Republican Congressman Pete Hoekstra is still the captain of the team on this one, now raising money off of a terrorist attack on Americans, the attempted murder of 300 Americans — politicizing this issue by soliciting campaign donations for his run for governor of Michigan on the occasion of this terrorist attack.
We contacted Pete Hoekstra`s campaign today. They told us, we should expect to see more of this type of exploitive solicitation from them. They told us that Congressman Hoekstra himself personally signed of on the “using a terrorist attack on Americans to raise money” effort, proudly saying they think they`ve gotten a significant spike in donations as a result of it. Though it`s too early to tell, fingers crossed, maybe something else horrible will happen.
This is the Republican response to this terrorist attack at the end of 2009.
Again, my friends and colleagues in the media have two choices in covering this. You can just copy down what the Republicans and Vice President Cheney are saying, and click “send,” call it journalism, or you can actually fact-check those comments and put them into context. Your choice. It`s your country.
Here’s a list of things you can investigate after you’re done crucifying ACORN for failing to recognize a fake pimp:
- Triple Canopy
- Lockheed Martin
- Federal Reserve
- Wall Street Bailout
- Goldman Sachs
- Bank of America
- CIA torture program
- Politicization of the Department of Justice
- Betsy McCaughey
- Karl Rove
- WMD in Iraq
- 9 billion dollars lost in Iraq
- Cheney’s Energy Task Force Meeting
Of course you aren’t going to investigate any of these things because you”re too busy destroying an organization that’s received 53 million dollars over 15 years and helps poor colored people.
Once upon a time, there was a President named Bill Clinton, who was, by most historical standards, a typical Centrist Republican, although by a fluke of geography and circumstances he ran for public office with a “(D)” after his name.
Under his Administration, many Conservative ideas which had long gathered dust on the shelf — ideas such as welfare reform, a balanced budget, debt reduction, a strict “Pay as You Go” fiscal regime, a boom in technology jobs, budget surpluses, NAFTA, GATT, official bans on gay marriage, etc. — were finally realized.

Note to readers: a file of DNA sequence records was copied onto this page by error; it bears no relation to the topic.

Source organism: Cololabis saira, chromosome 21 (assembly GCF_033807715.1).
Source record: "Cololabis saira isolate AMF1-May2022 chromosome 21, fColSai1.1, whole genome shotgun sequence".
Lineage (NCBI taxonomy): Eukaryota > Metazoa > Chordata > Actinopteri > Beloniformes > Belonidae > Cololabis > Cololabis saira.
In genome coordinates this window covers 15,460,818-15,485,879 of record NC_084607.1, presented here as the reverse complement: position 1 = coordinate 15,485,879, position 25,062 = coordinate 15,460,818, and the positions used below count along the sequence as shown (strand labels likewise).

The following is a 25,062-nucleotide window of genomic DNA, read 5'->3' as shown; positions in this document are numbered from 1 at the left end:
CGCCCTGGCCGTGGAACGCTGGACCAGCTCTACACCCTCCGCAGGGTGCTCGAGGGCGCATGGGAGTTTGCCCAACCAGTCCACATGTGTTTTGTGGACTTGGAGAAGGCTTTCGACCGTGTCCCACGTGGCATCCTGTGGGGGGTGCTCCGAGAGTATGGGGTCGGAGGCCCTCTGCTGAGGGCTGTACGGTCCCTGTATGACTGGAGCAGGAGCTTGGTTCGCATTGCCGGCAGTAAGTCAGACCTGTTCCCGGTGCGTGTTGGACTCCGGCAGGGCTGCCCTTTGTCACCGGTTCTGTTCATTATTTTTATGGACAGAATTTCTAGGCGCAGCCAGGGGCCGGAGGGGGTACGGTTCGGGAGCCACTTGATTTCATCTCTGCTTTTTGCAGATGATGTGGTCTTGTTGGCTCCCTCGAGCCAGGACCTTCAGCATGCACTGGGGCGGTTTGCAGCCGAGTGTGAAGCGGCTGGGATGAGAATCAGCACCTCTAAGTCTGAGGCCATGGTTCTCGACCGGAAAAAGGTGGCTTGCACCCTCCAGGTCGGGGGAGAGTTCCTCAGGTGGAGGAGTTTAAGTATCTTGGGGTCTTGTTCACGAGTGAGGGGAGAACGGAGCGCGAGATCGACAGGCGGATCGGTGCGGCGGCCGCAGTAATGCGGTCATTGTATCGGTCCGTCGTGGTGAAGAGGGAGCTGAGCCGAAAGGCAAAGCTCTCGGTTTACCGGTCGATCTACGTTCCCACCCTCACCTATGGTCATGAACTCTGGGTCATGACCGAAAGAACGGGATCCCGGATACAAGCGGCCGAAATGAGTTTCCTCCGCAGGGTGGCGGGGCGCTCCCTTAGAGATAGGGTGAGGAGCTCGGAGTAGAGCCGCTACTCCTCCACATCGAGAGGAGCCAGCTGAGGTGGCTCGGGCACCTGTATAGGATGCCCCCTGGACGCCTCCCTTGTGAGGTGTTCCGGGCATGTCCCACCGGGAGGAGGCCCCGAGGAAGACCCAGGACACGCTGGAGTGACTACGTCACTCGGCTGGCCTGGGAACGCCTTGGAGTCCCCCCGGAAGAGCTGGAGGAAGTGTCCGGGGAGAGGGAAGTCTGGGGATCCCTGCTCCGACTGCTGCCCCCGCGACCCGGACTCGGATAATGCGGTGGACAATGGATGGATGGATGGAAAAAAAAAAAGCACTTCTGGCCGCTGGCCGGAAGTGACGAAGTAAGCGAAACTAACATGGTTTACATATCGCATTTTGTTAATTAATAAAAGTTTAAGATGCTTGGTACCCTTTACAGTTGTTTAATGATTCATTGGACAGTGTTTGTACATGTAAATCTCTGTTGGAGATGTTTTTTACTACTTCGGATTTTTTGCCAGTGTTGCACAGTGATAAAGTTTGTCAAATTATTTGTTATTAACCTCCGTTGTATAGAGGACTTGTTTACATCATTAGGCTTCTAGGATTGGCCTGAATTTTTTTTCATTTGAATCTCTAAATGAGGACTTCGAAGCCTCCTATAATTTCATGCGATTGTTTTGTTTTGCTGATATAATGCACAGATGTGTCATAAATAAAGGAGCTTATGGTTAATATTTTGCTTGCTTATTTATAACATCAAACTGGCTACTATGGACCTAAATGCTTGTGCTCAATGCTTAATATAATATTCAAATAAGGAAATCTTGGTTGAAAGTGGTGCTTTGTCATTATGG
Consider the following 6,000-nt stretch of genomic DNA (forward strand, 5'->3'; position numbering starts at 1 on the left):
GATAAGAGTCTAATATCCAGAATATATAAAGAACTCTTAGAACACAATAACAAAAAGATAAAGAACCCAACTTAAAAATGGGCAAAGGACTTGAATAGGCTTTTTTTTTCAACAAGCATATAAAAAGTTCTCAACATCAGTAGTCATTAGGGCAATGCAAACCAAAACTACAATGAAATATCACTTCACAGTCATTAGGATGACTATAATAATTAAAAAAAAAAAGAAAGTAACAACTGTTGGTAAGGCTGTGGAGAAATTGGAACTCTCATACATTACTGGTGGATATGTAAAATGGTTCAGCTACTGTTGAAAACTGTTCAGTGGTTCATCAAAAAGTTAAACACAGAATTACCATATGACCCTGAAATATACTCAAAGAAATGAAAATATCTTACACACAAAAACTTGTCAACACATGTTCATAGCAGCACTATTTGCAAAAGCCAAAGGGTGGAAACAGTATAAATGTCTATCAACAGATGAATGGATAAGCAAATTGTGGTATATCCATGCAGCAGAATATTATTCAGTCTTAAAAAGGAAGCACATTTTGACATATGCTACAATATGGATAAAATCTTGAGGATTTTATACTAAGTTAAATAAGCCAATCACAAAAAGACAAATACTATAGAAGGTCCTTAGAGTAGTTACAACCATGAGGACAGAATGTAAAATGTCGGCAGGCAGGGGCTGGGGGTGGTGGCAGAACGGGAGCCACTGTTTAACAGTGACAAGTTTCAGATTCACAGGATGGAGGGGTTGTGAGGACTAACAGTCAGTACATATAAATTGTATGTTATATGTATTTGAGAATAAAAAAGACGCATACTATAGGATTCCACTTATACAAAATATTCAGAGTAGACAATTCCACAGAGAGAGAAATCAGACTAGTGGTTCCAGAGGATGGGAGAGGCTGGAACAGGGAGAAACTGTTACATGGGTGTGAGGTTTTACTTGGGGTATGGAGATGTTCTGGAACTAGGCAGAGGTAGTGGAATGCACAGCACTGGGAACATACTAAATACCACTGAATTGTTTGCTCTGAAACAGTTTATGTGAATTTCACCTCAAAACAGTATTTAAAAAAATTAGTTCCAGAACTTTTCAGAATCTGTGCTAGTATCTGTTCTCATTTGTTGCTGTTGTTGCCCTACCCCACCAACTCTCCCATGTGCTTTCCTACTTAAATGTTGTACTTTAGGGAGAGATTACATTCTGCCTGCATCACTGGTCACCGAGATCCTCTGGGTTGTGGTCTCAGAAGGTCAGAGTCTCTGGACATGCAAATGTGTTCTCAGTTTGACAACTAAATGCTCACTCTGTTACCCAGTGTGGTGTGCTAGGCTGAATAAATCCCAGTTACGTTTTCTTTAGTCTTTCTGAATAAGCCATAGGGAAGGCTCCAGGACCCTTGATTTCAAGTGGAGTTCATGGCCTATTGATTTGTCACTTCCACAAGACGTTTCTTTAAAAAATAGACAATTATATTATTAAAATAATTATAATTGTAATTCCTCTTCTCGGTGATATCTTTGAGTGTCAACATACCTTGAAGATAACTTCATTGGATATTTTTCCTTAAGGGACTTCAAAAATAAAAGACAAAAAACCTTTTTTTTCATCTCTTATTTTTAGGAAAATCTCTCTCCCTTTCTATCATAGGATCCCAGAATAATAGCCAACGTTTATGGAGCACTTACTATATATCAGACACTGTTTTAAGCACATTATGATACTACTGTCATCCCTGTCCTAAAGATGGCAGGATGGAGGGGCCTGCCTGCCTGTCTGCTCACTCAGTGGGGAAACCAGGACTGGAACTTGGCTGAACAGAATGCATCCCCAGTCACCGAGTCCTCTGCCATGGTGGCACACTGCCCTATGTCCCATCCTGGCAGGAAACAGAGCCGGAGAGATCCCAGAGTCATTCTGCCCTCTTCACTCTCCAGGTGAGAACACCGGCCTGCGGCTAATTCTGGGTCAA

And for all of his good work on behalf of their ideology, Conservatives spent eight, long years treating Bill Clinton — a Southern, White, Christian man — as if he were a case of flesh eating nuclear syphilis.
Because he did not run for office with an “(R)” after his name.
And because he did not run for office with an “(R)” after his name, according to the leading voices in the Republican Party and the Conservative Movement, Bill Clinton was, in no particular order, Hitler, a Socialist, a rapist, a warmonger, a serial murderer, and a drug dealer, whose Presidency was somehow vaguely illegitimate.
And counterpointing the 24/7 slime campaign, there were those endless, endless hearings. Whitewater. Travel office. Christmas Card lists. Lincoln bedroom. Etc ad nauseum.
Or don’t you remember?
He was “Not my President!” (Ollie North: War criminal, terrorist arms dealer, GOP Senate Candidate  and FoxNews Contributor.)
He was warned “not to set foot in my state.” (Jesse Helms: Professional Bigot, Confederate Senator, 1820-2003)
His picture was used for target practice by G. Gordon Liddy, the Watergate felon, would-be assassin, radio personality and Republican hero.
From “The American Prospect”:
…it’s worth remembering just how virulent the opposition to Clinton’s presidency was. Republicans began plotting to impeach Clinton long before anyone had ever heard the name “Lewinsky,” and many on the right simply refused to accept that he legitimately occupied the office he held. Then-House Majority Leader Dick Armey, when talking to Democrats, used to refer to Clinton as “your president.”
It was a warped, hysterical campaign funded by wealthy Right Wing thugs like Richard Mellon Scaife